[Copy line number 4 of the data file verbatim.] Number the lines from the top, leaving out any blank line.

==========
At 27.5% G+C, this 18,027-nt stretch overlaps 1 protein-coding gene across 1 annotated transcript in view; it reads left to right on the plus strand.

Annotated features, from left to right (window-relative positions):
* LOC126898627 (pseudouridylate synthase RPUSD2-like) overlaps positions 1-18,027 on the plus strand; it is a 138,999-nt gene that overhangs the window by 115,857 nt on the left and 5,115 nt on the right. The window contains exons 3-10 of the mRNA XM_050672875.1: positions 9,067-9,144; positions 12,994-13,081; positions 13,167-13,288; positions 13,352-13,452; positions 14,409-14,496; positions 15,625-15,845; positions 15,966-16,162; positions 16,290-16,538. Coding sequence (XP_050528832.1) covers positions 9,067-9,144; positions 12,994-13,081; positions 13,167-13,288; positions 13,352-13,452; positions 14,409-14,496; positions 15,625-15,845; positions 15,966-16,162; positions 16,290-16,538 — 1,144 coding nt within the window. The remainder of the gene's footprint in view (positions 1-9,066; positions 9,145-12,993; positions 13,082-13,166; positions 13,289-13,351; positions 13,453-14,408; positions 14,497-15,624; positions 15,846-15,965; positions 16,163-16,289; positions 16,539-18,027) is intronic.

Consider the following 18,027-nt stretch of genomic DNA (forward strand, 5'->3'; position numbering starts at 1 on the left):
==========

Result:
Consider the following 18,027-nt stretch of genomic DNA (forward strand, 5'->3'; position numbering starts at 1 on the left):